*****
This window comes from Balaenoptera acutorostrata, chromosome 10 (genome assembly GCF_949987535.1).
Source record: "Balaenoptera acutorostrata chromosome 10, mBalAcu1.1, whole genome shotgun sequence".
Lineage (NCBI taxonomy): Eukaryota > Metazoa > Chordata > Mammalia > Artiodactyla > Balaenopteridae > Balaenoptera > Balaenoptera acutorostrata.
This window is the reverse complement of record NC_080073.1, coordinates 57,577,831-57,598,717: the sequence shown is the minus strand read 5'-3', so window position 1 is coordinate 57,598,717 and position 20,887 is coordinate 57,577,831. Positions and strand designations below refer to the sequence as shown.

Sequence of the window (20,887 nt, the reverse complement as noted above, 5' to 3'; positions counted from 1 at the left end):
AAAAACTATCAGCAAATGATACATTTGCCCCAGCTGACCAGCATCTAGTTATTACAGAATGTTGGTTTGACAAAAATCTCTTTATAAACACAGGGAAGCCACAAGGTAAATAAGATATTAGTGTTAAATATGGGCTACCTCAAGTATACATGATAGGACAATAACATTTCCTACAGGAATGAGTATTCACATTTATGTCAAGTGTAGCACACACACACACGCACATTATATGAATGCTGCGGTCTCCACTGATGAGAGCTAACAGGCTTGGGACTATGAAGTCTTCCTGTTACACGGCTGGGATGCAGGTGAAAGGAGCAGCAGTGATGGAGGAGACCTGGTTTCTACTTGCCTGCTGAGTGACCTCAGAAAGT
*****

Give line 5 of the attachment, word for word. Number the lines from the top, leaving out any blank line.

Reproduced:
Sequence of the window (20,887 nt, the reverse complement as noted above, 5' to 3'; positions counted from 1 at the left end):